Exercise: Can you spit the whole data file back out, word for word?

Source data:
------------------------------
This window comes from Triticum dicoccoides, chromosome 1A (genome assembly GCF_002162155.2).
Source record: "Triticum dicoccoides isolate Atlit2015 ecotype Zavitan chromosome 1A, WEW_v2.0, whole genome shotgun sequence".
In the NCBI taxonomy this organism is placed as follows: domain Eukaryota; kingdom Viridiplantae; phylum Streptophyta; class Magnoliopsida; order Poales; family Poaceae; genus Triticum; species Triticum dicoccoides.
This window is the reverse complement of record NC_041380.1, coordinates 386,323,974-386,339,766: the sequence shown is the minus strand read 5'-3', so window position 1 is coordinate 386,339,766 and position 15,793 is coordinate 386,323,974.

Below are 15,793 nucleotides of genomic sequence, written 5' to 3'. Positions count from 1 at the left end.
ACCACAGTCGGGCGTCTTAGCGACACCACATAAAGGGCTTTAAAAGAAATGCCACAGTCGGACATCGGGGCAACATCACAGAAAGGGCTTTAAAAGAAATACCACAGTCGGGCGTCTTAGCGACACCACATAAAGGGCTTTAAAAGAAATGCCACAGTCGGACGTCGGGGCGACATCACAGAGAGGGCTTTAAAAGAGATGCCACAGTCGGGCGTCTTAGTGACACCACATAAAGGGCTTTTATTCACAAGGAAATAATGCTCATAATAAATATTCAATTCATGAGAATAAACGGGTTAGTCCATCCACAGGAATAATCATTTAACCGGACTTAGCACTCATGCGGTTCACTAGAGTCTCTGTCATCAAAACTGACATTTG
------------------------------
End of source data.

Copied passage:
This window comes from Triticum dicoccoides, chromosome 1A (genome assembly GCF_002162155.2).
Source record: "Triticum dicoccoides isolate Atlit2015 ecotype Zavitan chromosome 1A, WEW_v2.0, whole genome shotgun sequence".
In the NCBI taxonomy this organism is placed as follows: domain Eukaryota; kingdom Viridiplantae; phylum Streptophyta; class Magnoliopsida; order Poales; family Poaceae; genus Triticum; species Triticum dicoccoides.
This window is the reverse complement of record NC_041380.1, coordinates 386,323,974-386,339,766: the sequence shown is the minus strand read 5'-3', so window position 1 is coordinate 386,339,766 and position 15,793 is coordinate 386,323,974.

Below are 15,793 nucleotides of genomic sequence, written 5' to 3'. Positions count from 1 at the left end.
ACCACAGTCGGGCGTCTTAGCGACACCACATAAAGGGCTTTAAAAGAAATGCCACAGTCGGACATCGGGGCAACATCACAGAAAGGGCTTTAAAAGAAATACCACAGTCGGGCGTCTTAGCGACACCACATAAAGGGCTTTAAAAGAAATGCCACAGTCGGACGTCGGGGCGACATCACAGAGAGGGCTTTAAAAGAGATGCCACAGTCGGGCGTCTTAGTGACACCACATAAAGGGCTTTTATTCACAAGGAAATAATGCTCATAATAAATATTCAATTCATGAGAATAAACGGGTTAGTCCATCCACAGGAATAATCATTTAACCGGACTTAGCACTCATGCGGTTCACTAGAGTCTCTGTCATCAAAACTGACATTTG